By Max Garland
MEMPHIS, Tenn. (AP) — Lt. Col. James Williams has something better than a bucket list.
“I don’t like the word ‘bucket list’ because it makes it feel like you’re getting ready to die,” said the North Memphis native and Vietnam War veteran. “I call it my ‘living list.’”
Williams completed a significant piece of that list in November, when he and other veterans returned to Hanoi, Vietnam, to gain closure from their time at war.
North Vietnamese forces captured Williams after his jet was shot down in May 1972 and held him prisoner until March 1973.
“The whole purpose, in a nutshell, was it being a healing mission to put us back in that environment,” said Williams, 75, of the trip organized by the Valor Administration, Vietnam-USA Friendship members, and North Vietnamese combat veterans.
What Williams didn’t know ahead of time was he would meet the widow of the North Vietnamese pilot who shot his jet down. Through Nguyen Thi Lam, he learned more about her late husband, Do Van Lanh.
Williams felt uneasy when he first met her. Once they started talking through an interpreter, that tension began to fade and Williams found some closure. Lam shared pictures of Lanh, and she said she was sorry it had to be her husband who shot Williams down.
“That kind of broke the ice a bit,“ Williams said.
Williams, a Douglass High School graduate and Tennessee State University alum, was soon to wrap up his tour when his F-4D Phantom fighter jet got shot down on May 20, 1972. He was part of the U.S. Air Force and U.S. Navy’s bombing campaign against North Vietnam known as Operation Linebacker I.
“It was air-to-air engagement,” Williams said. “That particular day, there were 40 days left on my tour. In fact, I was on my 228th combat mission.”
His jet was hit by a missile from Lanh, Williams was forced to eject, and North Vietnamese forces captured him. He ended up imprisoned at Hoa Lo Prison, or the “Hanoi Hilton,” for 313 days.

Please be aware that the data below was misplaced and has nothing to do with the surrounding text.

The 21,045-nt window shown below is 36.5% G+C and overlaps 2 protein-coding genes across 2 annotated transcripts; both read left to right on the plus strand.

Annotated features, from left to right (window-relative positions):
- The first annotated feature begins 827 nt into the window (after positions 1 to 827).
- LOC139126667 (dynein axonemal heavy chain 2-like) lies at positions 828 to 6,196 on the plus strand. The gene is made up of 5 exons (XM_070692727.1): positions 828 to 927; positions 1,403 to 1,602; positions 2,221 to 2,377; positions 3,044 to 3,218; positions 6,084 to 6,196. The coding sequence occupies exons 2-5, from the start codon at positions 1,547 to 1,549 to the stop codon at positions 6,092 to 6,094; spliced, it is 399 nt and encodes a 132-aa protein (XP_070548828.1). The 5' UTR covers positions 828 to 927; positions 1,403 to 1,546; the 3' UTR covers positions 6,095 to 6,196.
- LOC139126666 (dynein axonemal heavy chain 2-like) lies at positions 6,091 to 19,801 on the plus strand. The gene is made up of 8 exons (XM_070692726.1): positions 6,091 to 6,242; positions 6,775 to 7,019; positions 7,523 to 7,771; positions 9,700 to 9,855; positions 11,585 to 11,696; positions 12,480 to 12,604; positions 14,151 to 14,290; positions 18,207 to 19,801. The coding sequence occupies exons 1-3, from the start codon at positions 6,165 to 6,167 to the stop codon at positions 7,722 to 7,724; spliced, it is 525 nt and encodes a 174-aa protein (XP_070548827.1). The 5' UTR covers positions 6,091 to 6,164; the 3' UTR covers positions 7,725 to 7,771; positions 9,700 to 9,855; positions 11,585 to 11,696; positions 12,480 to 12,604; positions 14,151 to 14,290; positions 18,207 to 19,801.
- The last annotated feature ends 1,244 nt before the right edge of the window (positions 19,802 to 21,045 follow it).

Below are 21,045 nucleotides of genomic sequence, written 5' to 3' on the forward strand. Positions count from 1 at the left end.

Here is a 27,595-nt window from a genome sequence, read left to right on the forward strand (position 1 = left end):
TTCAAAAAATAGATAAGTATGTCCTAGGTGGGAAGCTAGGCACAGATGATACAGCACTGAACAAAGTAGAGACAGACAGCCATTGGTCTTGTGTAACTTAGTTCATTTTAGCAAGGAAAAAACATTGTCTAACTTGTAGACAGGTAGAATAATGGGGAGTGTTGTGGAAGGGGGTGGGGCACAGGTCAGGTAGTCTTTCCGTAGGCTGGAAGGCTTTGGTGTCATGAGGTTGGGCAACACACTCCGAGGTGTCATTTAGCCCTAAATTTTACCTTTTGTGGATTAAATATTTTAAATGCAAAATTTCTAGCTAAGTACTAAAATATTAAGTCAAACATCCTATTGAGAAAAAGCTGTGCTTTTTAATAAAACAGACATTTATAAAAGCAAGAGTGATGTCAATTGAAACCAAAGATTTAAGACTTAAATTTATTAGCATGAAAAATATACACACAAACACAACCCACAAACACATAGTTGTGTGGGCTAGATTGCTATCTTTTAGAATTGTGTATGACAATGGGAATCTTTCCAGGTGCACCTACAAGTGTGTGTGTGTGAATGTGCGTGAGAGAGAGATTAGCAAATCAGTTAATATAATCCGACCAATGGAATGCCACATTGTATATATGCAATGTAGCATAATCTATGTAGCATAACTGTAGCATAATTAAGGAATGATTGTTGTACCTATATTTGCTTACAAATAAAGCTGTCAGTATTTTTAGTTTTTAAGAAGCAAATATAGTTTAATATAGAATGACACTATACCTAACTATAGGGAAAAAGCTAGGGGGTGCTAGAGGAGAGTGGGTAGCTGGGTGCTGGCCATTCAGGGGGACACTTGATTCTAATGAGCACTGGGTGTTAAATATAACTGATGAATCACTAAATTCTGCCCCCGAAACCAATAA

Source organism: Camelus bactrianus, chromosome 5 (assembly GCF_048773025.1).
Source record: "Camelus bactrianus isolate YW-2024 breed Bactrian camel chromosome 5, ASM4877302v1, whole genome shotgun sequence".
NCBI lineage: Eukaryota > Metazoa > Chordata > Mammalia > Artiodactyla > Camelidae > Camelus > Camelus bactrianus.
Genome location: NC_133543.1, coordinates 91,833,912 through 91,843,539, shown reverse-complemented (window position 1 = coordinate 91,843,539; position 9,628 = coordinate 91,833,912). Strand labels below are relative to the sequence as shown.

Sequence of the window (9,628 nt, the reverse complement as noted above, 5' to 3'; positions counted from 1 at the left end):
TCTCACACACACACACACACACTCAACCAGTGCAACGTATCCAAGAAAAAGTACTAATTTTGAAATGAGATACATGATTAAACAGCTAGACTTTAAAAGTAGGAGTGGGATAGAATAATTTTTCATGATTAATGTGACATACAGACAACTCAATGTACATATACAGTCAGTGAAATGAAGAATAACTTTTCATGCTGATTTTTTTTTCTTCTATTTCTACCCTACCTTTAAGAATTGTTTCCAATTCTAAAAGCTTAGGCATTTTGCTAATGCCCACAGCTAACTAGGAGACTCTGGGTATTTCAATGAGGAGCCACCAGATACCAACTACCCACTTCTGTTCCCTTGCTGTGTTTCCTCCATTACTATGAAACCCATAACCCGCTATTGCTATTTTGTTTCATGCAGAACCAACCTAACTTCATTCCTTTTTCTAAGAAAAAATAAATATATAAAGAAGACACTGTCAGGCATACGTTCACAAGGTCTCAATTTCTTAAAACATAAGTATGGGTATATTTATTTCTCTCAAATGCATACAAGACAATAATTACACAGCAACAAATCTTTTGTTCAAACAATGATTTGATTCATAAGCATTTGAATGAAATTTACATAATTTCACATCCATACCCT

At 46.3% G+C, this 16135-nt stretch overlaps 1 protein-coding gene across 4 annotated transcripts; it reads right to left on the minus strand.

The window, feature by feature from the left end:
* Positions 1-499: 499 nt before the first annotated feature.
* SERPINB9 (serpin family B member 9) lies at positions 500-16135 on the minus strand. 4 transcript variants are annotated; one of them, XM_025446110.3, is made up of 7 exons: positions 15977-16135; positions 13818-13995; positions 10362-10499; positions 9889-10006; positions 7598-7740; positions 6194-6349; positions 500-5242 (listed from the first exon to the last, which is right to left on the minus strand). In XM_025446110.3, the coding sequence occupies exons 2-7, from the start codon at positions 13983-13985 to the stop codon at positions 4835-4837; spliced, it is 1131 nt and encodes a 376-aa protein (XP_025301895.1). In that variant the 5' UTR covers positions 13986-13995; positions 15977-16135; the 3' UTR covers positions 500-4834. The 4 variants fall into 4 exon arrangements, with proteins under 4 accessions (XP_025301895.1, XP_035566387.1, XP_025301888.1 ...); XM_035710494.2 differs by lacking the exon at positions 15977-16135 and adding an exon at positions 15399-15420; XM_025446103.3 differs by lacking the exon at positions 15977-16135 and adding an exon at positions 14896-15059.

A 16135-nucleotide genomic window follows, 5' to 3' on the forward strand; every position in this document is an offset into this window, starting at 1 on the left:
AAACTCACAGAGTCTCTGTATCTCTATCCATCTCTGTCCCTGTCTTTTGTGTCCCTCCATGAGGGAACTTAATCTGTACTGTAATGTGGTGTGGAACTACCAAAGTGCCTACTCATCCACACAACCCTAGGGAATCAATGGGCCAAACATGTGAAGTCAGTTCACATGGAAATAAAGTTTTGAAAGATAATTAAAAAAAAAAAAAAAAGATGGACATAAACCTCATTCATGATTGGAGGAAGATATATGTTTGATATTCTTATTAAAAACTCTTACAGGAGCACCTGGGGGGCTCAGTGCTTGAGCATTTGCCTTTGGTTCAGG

Williams endured solitary confinement and around-the-clock interrogation. He said they tried to break him down for information, while he stuck with his created story that he was only on his 12th combat mission and had been in the country for just three weeks. Williams was finally released on March 28, 1973, after the war’s end.
Williams spent 28 years in the military, retiring from service in 1995. He then launched an Air Force Junior ROTC program in a Georgia school system, where he taught for 20 years. Today, Williams is on the U.S. Department of Veterans Affairs POW Advisory Committee.
Earlier this year, Williams connected with a Valor Administration representative who notified him of the trip to Vietnam, a golden opportunity to complete a part of his living list.
“Some of the guys kept saying, ‘Have you told Colonel what we plan on doing?’” Williams said.
“The plan for me was to meet the pilot who shot me down, but he passed away in 1980, so they had me meet his wife.“
Beyond meeting Lam and many veterans on the North Vietnamese side, Williams got to experience how much Hanoi had changed since he left as a just-released prisoner of war in 1973. The mental picture he kept—a landscape altered by bombings—was replaced by its transformation into a modern city.
“It was something that I wanted to do but didn’t think I would have the opportunity to do,“ Williams said.